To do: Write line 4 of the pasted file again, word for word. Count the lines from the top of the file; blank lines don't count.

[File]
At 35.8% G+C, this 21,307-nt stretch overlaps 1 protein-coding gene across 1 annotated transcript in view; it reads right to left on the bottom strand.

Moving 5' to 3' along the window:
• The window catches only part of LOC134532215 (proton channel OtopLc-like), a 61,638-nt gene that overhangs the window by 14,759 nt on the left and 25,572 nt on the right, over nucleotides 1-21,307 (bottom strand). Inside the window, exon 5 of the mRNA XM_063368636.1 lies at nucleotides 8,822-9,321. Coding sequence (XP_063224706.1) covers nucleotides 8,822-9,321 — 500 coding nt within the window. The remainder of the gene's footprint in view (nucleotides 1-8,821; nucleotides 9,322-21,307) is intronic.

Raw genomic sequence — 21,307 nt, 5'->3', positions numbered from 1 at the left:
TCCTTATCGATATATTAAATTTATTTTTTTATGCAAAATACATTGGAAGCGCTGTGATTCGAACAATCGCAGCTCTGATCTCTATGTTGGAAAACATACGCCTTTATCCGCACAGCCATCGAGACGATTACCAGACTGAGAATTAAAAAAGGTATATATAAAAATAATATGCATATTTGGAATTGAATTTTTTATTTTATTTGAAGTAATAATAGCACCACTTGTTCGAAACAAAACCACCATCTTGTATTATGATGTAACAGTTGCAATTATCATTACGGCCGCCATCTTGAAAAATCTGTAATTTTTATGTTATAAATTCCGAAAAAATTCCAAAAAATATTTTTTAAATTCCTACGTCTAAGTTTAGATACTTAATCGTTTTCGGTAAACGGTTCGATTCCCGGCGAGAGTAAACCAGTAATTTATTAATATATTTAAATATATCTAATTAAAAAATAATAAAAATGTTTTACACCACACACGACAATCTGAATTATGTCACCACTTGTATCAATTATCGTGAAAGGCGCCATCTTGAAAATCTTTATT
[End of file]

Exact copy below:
Raw genomic sequence — 21,307 nt, 5'->3', positions numbered from 1 at the left: